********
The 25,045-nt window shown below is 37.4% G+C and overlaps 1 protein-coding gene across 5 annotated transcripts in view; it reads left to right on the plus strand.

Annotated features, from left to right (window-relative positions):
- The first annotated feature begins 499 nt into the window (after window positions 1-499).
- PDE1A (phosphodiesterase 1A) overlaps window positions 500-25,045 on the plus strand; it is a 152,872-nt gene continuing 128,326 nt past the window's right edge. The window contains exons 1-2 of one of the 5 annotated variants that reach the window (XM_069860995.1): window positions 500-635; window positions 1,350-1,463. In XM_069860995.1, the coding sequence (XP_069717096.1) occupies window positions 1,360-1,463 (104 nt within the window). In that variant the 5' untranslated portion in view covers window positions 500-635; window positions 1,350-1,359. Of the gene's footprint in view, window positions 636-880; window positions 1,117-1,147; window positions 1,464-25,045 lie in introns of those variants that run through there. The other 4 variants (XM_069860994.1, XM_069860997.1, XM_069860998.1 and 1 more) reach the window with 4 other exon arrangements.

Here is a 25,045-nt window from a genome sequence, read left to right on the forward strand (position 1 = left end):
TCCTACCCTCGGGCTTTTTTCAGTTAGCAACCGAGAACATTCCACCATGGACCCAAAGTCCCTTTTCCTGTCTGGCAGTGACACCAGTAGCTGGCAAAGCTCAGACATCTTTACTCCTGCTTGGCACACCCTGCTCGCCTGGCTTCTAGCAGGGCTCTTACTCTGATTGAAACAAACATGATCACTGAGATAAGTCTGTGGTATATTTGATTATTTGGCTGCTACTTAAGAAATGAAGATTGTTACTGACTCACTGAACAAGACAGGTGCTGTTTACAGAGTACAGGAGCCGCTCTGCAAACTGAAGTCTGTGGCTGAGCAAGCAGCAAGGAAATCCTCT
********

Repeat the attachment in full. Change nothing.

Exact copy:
The 25,045-nt window shown below is 37.4% G+C and overlaps 1 protein-coding gene across 5 annotated transcripts in view; it reads left to right on the plus strand.

Annotated features, from left to right (window-relative positions):
- The first annotated feature begins 499 nt into the window (after window positions 1-499).
- PDE1A (phosphodiesterase 1A) overlaps window positions 500-25,045 on the plus strand; it is a 152,872-nt gene continuing 128,326 nt past the window's right edge. The window contains exons 1-2 of one of the 5 annotated variants that reach the window (XM_069860995.1): window positions 500-635; window positions 1,350-1,463. In XM_069860995.1, the coding sequence (XP_069717096.1) occupies window positions 1,360-1,463 (104 nt within the window). In that variant the 5' untranslated portion in view covers window positions 500-635; window positions 1,350-1,359. Of the gene's footprint in view, window positions 636-880; window positions 1,117-1,147; window positions 1,464-25,045 lie in introns of those variants that run through there. The other 4 variants (XM_069860994.1, XM_069860997.1, XM_069860998.1 and 1 more) reach the window with 4 other exon arrangements.

Here is a 25,045-nt window from a genome sequence, read left to right on the forward strand (position 1 = left end):
TCCTACCCTCGGGCTTTTTTCAGTTAGCAACCGAGAACATTCCACCATGGACCCAAAGTCCCTTTTCCTGTCTGGCAGTGACACCAGTAGCTGGCAAAGCTCAGACATCTTTACTCCTGCTTGGCACACCCTGCTCGCCTGGCTTCTAGCAGGGCTCTTACTCTGATTGAAACAAACATGATCACTGAGATAAGTCTGTGGTATATTTGATTATTTGGCTGCTACTTAAGAAATGAAGATTGTTACTGACTCACTGAACAAGACAGGTGCTGTTTACAGAGTACAGGAGCCGCTCTGCAAACTGAAGTCTGTGGCTGAGCAAGCAGCAAGGAAATCCTCT